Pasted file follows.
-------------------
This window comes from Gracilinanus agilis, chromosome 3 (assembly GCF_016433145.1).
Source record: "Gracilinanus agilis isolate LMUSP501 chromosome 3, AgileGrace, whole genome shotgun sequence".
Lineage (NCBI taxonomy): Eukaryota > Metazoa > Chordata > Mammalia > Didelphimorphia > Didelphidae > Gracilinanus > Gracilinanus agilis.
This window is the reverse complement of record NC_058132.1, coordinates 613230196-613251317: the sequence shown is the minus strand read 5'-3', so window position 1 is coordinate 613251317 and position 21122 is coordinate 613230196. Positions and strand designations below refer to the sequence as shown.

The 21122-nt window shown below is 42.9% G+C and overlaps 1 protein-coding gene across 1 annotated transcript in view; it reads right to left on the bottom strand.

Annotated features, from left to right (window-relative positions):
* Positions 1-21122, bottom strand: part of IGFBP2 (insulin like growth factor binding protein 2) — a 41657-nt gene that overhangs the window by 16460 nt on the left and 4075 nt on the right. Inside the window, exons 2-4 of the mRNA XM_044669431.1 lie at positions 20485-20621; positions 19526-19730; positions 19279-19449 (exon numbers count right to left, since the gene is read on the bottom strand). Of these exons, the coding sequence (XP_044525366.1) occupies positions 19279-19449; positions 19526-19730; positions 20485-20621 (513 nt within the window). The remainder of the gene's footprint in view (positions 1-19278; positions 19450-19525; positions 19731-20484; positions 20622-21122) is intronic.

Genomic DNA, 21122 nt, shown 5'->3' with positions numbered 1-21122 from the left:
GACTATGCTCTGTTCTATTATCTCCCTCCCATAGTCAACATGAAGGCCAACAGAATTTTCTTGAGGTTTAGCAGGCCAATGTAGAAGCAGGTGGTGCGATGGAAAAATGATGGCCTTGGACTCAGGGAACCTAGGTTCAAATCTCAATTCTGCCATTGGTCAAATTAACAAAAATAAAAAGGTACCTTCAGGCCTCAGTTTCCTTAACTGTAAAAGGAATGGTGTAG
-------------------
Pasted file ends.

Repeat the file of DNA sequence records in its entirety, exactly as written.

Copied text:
This window comes from Gracilinanus agilis, chromosome 3 (assembly GCF_016433145.1).
Source record: "Gracilinanus agilis isolate LMUSP501 chromosome 3, AgileGrace, whole genome shotgun sequence".
Lineage (NCBI taxonomy): Eukaryota > Metazoa > Chordata > Mammalia > Didelphimorphia > Didelphidae > Gracilinanus > Gracilinanus agilis.
This window is the reverse complement of record NC_058132.1, coordinates 613230196-613251317: the sequence shown is the minus strand read 5'-3', so window position 1 is coordinate 613251317 and position 21122 is coordinate 613230196. Positions and strand designations below refer to the sequence as shown.

The 21122-nt window shown below is 42.9% G+C and overlaps 1 protein-coding gene across 1 annotated transcript in view; it reads right to left on the bottom strand.

Annotated features, from left to right (window-relative positions):
* Positions 1-21122, bottom strand: part of IGFBP2 (insulin like growth factor binding protein 2) — a 41657-nt gene that overhangs the window by 16460 nt on the left and 4075 nt on the right. Inside the window, exons 2-4 of the mRNA XM_044669431.1 lie at positions 20485-20621; positions 19526-19730; positions 19279-19449 (exon numbers count right to left, since the gene is read on the bottom strand). Of these exons, the coding sequence (XP_044525366.1) occupies positions 19279-19449; positions 19526-19730; positions 20485-20621 (513 nt within the window). The remainder of the gene's footprint in view (positions 1-19278; positions 19450-19525; positions 19731-20484; positions 20622-21122) is intronic.

Genomic DNA, 21122 nt, shown 5'->3' with positions numbered 1-21122 from the left:
GACTATGCTCTGTTCTATTATCTCCCTCCCATAGTCAACATGAAGGCCAACAGAATTTTCTTGAGGTTTAGCAGGCCAATGTAGAAGCAGGTGGTGCGATGGAAAAATGATGGCCTTGGACTCAGGGAACCTAGGTTCAAATCTCAATTCTGCCATTGGTCAAATTAACAAAAATAAAAAGGTACCTTCAGGCCTCAGTTTCCTTAACTGTAAAAGGAATGGTGTAG